Jersey provides a filter chaining mechanism for modifying requests, which can be used to add the header. Because this step is needed for any operation protected by OAuth, the sample uses the convenient method addSignHeader:


           
        
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/**
     * Adds the required OAuthClientFilter to insert the required header when the WebResource is used
     * to access the protected resources of the DropBox API
     *
     * @param webResource The WebResource in which the header will be added
     */
    private WebResource addSignHeader(WebResource webResource) {
        OAuthParameters params = new OAuthParameters();
        params.signatureMethod("PLAINTEXT");
        params.consumerKey(getConnector().getConsumerKey());
        params.setToken(getConnector().getAccessToken());
        OAuthSecrets secrets = new OAuthSecrets();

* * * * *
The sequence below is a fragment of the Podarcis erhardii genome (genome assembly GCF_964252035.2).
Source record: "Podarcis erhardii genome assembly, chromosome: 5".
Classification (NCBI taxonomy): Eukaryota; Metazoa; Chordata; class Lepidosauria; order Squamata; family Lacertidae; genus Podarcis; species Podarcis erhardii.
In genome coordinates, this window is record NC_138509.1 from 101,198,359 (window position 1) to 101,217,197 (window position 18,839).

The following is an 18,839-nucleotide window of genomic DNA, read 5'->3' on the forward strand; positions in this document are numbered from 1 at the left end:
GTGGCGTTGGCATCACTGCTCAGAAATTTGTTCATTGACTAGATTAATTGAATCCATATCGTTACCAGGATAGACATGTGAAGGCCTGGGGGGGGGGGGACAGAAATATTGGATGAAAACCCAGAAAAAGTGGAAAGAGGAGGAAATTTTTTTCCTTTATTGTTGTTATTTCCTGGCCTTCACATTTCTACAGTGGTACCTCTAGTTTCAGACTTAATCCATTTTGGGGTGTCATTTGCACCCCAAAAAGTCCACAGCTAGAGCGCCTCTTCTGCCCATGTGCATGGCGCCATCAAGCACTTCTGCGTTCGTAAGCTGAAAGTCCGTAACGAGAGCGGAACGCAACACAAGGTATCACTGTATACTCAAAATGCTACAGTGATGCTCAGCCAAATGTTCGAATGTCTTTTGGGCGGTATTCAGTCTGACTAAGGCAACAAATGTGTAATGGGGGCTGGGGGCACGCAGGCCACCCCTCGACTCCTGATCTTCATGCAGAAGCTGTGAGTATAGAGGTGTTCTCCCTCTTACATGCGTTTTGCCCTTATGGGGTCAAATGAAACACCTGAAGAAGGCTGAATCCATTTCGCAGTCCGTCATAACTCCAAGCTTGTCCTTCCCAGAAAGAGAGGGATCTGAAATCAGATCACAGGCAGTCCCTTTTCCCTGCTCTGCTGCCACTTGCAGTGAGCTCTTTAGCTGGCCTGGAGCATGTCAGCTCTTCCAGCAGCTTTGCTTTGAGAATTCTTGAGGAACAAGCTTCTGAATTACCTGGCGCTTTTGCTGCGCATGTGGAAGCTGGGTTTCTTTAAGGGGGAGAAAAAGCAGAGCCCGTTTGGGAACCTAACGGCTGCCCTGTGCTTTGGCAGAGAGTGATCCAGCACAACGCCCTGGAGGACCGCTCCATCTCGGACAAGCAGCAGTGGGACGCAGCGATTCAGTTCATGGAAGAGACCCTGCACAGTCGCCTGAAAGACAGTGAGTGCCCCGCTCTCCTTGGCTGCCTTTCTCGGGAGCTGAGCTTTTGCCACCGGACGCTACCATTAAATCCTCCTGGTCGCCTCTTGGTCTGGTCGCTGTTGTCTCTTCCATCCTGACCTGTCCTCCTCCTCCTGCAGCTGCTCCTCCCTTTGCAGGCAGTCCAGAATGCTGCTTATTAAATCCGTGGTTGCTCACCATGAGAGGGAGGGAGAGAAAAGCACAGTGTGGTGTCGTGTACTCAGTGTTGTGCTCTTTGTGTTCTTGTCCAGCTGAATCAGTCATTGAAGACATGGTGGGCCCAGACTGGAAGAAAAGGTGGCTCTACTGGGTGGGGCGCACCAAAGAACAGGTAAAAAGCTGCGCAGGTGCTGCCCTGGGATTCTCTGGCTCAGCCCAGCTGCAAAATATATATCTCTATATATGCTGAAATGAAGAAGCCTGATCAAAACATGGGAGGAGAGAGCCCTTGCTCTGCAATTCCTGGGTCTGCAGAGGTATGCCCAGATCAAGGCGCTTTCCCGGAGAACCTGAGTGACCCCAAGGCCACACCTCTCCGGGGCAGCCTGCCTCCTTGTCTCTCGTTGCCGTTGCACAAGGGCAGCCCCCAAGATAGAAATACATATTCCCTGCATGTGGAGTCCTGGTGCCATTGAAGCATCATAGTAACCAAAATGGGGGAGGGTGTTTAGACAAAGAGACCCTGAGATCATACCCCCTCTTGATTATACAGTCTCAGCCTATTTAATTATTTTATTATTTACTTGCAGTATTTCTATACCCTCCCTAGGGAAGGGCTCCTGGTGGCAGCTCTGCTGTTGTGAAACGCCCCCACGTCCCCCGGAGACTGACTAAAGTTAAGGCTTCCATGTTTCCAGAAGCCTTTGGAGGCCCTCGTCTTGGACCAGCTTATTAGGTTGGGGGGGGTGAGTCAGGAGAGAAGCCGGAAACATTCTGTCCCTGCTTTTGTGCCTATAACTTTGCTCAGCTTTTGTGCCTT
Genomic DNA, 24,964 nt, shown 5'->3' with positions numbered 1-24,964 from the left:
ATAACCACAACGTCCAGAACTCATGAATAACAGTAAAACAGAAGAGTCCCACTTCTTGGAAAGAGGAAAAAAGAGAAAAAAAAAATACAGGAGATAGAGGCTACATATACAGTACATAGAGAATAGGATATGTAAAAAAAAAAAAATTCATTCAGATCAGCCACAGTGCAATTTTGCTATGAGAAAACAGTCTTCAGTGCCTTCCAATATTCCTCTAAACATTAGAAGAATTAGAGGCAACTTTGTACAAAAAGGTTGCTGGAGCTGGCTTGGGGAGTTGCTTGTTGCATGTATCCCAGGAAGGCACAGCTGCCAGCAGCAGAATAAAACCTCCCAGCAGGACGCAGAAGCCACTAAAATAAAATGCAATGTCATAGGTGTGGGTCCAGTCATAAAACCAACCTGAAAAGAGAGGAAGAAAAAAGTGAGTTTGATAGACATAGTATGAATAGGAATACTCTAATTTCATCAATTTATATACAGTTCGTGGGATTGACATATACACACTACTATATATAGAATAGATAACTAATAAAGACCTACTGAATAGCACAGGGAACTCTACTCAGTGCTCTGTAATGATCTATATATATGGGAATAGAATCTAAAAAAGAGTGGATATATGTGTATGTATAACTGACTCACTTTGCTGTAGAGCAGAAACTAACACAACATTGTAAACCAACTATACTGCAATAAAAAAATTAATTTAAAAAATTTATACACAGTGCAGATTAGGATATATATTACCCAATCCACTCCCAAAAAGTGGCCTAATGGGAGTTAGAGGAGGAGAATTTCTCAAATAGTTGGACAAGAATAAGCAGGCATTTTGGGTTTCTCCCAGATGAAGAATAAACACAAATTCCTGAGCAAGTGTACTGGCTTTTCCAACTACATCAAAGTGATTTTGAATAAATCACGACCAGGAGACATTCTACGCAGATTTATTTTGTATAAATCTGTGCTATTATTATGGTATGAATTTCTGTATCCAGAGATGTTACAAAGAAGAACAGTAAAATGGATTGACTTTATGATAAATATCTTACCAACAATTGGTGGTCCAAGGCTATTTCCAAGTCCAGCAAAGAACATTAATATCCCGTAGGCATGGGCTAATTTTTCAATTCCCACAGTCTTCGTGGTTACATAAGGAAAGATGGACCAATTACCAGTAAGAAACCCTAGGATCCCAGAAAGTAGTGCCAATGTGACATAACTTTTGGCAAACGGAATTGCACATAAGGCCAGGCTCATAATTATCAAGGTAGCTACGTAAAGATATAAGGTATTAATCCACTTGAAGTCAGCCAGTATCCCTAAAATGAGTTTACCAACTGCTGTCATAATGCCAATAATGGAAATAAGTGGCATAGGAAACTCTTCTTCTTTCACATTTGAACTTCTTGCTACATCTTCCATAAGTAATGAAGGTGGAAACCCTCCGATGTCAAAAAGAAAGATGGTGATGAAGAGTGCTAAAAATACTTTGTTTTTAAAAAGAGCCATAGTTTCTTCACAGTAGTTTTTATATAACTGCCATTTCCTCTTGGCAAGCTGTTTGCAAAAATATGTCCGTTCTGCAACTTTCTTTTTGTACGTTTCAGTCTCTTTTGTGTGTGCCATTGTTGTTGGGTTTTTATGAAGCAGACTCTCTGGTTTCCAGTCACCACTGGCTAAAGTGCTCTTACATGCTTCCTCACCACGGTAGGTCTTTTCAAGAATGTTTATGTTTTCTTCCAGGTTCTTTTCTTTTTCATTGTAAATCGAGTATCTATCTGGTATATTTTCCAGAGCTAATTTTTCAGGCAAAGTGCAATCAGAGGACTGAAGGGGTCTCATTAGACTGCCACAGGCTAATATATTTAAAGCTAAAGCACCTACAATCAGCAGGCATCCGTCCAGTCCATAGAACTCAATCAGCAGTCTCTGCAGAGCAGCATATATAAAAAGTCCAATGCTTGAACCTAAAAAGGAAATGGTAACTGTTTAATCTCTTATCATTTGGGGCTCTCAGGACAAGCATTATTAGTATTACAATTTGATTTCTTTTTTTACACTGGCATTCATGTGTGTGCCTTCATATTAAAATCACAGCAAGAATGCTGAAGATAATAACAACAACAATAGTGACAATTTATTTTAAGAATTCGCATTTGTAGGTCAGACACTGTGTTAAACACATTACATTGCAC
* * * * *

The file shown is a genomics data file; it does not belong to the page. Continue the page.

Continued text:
secrets.consumerSecret(getConnector().getConsumerSecret());
        secrets.setTokenSecret(getConnector().getAccessTokenSecret());
        OAuthClientFilter filter = new OAuthClientFilter(client.getProviders(), params, secrets);
        webResource.addFilter(filter);
        return webResource;
    }

For more information, see the https://jersey.java.net/nonav/apidocs/1.12/jersey/contribs/jersey-oauth/oauth-client/com/sun/jersey/oauth/client/OAuthClientFilter.html[OAuthClientFilter documentation].

Helper: Executing a Request via Jersey

Making any request requires:

  • Marshaling inbound objects to JSON

  • Calling the Web service

  • Unmarshaling the response

  • Handling response status codes and exceptions

As with authentication, use a helper method to encapsulate all these repeated steps. In the sample client class, method execute() implements all this logic, as shown below.


           
        
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/**
     * Executes the Dropbox request
     *
     */
    private <T> T execute(WebResource webResource, String method, Class<T> returnClass) throws RestJerseyConnectorTokenExpiredException,
            RestJerseyConnectorException {
        ClientResponse clientResponse = webResource.accept(MediaType.APPLICATION_JSON).method(method, ClientResponse.class);
        if(clientResponse.getStatus() == 200) {
            return clientResponse.getEntity(returnClass);
        } else if (clientResponse.getStatus() == 401) {